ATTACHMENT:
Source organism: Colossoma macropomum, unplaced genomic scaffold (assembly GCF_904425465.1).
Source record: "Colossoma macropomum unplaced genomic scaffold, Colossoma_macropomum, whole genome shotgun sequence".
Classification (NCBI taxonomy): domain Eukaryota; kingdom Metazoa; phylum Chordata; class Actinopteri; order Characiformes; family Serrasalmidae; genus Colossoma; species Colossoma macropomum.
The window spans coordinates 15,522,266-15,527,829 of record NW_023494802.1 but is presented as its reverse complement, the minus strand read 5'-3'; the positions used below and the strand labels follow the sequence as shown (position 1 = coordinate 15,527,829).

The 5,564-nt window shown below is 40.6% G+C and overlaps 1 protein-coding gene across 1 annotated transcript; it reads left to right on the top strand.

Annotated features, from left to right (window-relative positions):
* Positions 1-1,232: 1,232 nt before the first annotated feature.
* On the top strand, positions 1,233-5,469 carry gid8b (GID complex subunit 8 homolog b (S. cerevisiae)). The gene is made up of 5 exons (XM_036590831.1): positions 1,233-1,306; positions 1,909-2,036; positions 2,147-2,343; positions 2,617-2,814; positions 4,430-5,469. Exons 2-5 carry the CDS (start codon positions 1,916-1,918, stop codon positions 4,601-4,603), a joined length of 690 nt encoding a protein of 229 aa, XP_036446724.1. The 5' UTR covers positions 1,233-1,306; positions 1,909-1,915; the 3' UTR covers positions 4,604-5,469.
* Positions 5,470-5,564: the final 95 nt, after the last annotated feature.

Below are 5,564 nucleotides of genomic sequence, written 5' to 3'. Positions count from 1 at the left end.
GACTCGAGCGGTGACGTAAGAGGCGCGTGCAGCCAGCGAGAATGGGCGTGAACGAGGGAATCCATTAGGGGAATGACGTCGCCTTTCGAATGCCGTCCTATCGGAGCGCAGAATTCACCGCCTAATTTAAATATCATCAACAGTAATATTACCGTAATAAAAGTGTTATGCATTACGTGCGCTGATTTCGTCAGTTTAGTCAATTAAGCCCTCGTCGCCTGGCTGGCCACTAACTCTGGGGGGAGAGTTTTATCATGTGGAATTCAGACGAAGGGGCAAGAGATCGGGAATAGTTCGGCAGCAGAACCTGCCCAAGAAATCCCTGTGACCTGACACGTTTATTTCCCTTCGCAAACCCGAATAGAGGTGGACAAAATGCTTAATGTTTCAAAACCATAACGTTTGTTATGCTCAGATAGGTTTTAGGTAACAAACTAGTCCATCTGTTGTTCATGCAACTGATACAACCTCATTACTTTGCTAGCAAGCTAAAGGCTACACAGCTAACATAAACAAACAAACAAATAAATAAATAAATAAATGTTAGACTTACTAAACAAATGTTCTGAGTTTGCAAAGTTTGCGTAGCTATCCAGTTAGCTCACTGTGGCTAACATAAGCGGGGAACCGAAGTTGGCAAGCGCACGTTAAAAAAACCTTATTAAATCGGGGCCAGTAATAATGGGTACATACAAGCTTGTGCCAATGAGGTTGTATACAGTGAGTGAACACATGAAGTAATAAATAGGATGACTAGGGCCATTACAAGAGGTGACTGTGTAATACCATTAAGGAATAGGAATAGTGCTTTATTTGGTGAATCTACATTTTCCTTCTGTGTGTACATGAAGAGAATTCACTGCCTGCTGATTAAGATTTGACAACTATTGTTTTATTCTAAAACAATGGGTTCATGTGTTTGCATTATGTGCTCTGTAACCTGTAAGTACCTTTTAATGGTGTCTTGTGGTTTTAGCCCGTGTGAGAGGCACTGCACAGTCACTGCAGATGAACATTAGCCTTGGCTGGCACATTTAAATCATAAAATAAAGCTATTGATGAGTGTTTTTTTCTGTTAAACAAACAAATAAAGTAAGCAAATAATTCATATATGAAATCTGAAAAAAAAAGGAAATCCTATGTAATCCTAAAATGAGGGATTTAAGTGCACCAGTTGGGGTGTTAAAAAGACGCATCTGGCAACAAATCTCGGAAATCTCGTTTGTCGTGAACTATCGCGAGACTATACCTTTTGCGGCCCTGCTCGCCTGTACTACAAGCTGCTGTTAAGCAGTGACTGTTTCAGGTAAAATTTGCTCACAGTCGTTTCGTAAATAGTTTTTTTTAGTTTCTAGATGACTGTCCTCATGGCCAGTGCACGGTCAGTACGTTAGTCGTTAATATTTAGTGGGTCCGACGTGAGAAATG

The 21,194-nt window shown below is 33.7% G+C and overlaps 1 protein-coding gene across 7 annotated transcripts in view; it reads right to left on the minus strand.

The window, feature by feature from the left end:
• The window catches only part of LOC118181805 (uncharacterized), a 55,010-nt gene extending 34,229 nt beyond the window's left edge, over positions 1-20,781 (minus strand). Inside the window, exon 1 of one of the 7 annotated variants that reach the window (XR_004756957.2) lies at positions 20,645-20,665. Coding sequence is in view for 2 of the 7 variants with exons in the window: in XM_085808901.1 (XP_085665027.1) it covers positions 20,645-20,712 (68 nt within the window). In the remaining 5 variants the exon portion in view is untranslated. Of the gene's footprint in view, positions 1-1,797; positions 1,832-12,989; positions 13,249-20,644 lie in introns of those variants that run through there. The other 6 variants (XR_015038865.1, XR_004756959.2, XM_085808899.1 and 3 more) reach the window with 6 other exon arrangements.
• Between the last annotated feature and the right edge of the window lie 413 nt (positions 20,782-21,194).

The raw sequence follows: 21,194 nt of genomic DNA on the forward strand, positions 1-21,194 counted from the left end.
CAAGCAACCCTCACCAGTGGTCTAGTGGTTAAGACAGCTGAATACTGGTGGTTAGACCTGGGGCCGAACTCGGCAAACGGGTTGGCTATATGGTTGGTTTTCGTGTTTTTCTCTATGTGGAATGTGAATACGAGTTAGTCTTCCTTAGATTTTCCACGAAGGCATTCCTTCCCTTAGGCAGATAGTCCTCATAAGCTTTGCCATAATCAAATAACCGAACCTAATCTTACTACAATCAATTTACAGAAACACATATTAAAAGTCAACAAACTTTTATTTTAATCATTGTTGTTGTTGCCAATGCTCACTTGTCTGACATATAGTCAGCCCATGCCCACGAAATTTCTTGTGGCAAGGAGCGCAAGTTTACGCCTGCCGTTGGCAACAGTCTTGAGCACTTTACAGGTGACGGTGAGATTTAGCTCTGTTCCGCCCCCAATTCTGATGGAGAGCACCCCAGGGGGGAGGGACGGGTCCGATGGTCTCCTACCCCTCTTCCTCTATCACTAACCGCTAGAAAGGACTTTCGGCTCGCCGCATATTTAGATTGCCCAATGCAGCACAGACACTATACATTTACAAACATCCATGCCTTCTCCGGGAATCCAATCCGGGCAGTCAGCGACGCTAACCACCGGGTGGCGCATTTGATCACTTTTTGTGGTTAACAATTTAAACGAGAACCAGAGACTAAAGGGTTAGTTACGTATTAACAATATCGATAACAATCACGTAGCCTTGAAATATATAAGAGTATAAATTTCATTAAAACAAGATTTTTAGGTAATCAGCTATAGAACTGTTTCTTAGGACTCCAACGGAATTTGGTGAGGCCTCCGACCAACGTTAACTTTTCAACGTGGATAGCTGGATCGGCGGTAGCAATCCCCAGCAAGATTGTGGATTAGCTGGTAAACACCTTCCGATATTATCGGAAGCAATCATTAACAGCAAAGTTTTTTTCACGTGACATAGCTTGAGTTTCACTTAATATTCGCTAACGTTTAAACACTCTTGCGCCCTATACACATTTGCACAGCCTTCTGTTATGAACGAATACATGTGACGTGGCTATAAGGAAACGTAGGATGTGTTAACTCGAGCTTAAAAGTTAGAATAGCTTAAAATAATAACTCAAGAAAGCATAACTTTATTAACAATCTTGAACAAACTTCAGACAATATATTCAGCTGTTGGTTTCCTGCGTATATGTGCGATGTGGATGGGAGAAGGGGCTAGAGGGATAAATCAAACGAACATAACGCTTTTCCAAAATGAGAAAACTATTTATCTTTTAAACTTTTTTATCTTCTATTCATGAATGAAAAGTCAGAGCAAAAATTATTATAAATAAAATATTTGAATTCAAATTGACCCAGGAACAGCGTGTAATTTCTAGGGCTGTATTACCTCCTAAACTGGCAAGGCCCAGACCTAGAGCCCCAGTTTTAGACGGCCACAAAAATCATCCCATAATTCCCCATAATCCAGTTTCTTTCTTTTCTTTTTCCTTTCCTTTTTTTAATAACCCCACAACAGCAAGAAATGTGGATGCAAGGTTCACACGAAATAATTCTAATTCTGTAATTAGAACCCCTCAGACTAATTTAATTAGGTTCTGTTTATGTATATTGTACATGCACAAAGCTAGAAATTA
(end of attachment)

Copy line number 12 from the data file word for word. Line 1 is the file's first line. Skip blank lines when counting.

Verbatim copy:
The 21,194-nt window shown below is 33.7% G+C and overlaps 1 protein-coding gene across 7 annotated transcripts in view; it reads right to left on the minus strand.